When I was told I had to have a fitness test every year, it made me a little nervous, to say the least. Thoughts of working out at a gym and eating healthy food made me nervous. That was when I found out it was for my car and not me! Let me tell you, I breathed a sigh of relief at that news.
A safety inspection, in Massachusetts, USA, is similar to someone having an EKG at the hospital. There are wires attached under the hood and a probe in the tailpipe. All of these things lead to a computer which measures many different things to see if your car is roadworthy. In Jamaica, it is nothing like that.
The first step was to visit the Inland Revenue Center to obtain a form and pay a fee for the test. Once this was done, I drove three or four miles to the only test facility in the parish. As I drove into the test site, there were two sets of manmade cement ramps in front of me. Tracks only! I was greeted by a man who told me to
drive to the top of the ramp and wait for the inspector. This part of the ramp was horizontal to the ground. Several minutes later, the inspector walked up the ramp and examined my paperwork. He then checked all the lights and turn signals. Then he went down the ramp and under the car to check who-knows-what. There wasn’t any tapping, wiggling, or shaking done to the car, just looking. Once he was done with that, he had me drive to the bottom of the ramp and open the hood. This was when he not only checked my “VIN” but also the numbers on the engine block. To this point, I hadn’t seen anything that remotely looks like a computer.
The inspector told me that he was going to drive the car to check the brakes. Up to now, this whole process has been what I expected in a third world country. Nothing could have prepared me for what was about to happen! The inspector got behind the wheel of the car that I had learned to love so much in such a short period of time. He very carefully made a u-turn and came to a stop. The brakes worked fine from my vantage point but evidently, he wasn’t so sure. After revving the engine a few times, he popped the clutch and my car was screeching across the lot, going like a bat-out-of-hell. All I could think about was this man was in deep depression and decided to commit suicide using my car. Just when I thought he had gone past the point of no return, he slammed on the brakes. My heart was beating faster than the pistons going up and down in the engine. Yes! He stopped in time! I was so relieved. My heart was just getting back to beating normal again when he turned the car around and, without hesitating, floored the gas pedal again! My shock had now turned into anger. Why did he have to put my poor car through such drastic punishment? He once again stopped the car in the nick of time.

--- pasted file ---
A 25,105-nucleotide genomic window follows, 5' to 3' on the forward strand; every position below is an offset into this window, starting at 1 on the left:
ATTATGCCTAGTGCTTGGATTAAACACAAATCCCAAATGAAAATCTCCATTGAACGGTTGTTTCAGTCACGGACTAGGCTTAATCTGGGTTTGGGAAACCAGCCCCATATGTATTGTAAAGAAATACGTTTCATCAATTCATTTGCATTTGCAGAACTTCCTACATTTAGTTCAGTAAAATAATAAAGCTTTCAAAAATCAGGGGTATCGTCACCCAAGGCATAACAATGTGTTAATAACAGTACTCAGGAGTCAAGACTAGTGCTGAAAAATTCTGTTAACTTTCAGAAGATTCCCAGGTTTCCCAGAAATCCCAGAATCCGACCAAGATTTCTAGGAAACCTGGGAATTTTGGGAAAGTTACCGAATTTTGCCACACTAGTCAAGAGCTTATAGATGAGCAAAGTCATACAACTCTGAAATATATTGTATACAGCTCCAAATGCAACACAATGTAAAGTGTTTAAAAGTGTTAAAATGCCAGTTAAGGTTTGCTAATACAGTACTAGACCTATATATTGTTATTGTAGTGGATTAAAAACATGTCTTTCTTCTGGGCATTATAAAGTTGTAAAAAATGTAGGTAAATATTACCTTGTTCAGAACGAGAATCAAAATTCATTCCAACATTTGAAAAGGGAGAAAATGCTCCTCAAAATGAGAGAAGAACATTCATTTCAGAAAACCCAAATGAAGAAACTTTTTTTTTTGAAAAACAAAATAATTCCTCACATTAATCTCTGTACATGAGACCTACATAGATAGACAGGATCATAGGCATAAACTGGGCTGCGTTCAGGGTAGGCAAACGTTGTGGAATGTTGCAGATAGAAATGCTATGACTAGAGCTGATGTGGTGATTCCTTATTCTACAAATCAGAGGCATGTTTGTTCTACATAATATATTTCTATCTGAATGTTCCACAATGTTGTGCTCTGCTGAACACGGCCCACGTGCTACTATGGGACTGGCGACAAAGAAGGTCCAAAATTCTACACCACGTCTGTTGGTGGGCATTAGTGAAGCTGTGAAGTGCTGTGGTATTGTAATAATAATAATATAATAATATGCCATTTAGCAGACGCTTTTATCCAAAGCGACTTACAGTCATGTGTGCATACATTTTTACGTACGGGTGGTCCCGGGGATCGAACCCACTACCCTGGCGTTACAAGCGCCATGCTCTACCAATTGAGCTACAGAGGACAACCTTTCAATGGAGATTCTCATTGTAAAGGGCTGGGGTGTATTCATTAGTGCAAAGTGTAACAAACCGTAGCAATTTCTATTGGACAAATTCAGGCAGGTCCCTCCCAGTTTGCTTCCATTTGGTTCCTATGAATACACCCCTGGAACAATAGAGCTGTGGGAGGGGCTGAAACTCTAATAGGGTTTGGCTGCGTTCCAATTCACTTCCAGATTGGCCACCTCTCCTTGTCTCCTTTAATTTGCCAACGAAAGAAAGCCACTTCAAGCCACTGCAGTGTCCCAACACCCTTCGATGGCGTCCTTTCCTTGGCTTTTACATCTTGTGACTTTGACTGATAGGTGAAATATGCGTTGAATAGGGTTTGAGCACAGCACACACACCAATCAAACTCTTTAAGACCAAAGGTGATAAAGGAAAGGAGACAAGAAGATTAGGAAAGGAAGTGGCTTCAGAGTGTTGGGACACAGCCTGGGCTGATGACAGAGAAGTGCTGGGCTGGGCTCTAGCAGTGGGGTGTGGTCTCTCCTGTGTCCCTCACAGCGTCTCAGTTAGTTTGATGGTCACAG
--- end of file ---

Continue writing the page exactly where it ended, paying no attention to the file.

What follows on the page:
My hope was that the test was over. The inspector drove back to where I was standing and got out of the car. There weren’t any comments coming from my mouth, as much as I wanted to give him a piece of my mind. The last thing I wanted to do was antagonize this man. I would suffer through it just to pass. Before I could say a word, he asked me if I wanted to buy raffle tickets to support his football(soccer) team. I quickly surveyed my options and decided to bite the bullet and buy some tickets. Then he tells me the car passed the fitness test. But that wasn’t the end of it!
The next step had me in the office where the paperwork would be finalized. I must point out that so far, I had only been there ten minutes or less. All that was left was for the new 3×5 form to be completed. The one clerk in the office spent more time talking to other people than doing her job. She finally finished about ten minutes later. But wait, there’s more! It seems the inspector had to sign the form before I could leave. After waiting another ten minutes, he finally came in, signed the form, and off I went.
At the beginning I mentioned the test in Massachusetts. If my memory serves me correctly, the fee for the safety inspection was US $30.00. The fee in Jamaica is JA $1500 or US $25.00. The only thing I knew for sure when the test was over was that the lights worked and so did my brakes. Somehow I felt cheated that neither my ball joints were tested nor the emissions. What did I pay for? Is it any wonder people pay large sums of money on the black market to avoid the harsh treatment given to their cars by the inspectors?
It will be years before Jamaica sees test equipment like that of Massachusetts. At least there is something in place to find the most severe safety violations before someone ends up dead. One thing this experience has taught me is to pay attention to any unusual noise or vibration coming from my car.
Even though this experience was somewhat traumatic, I’m still enjoying living my life in paradise!
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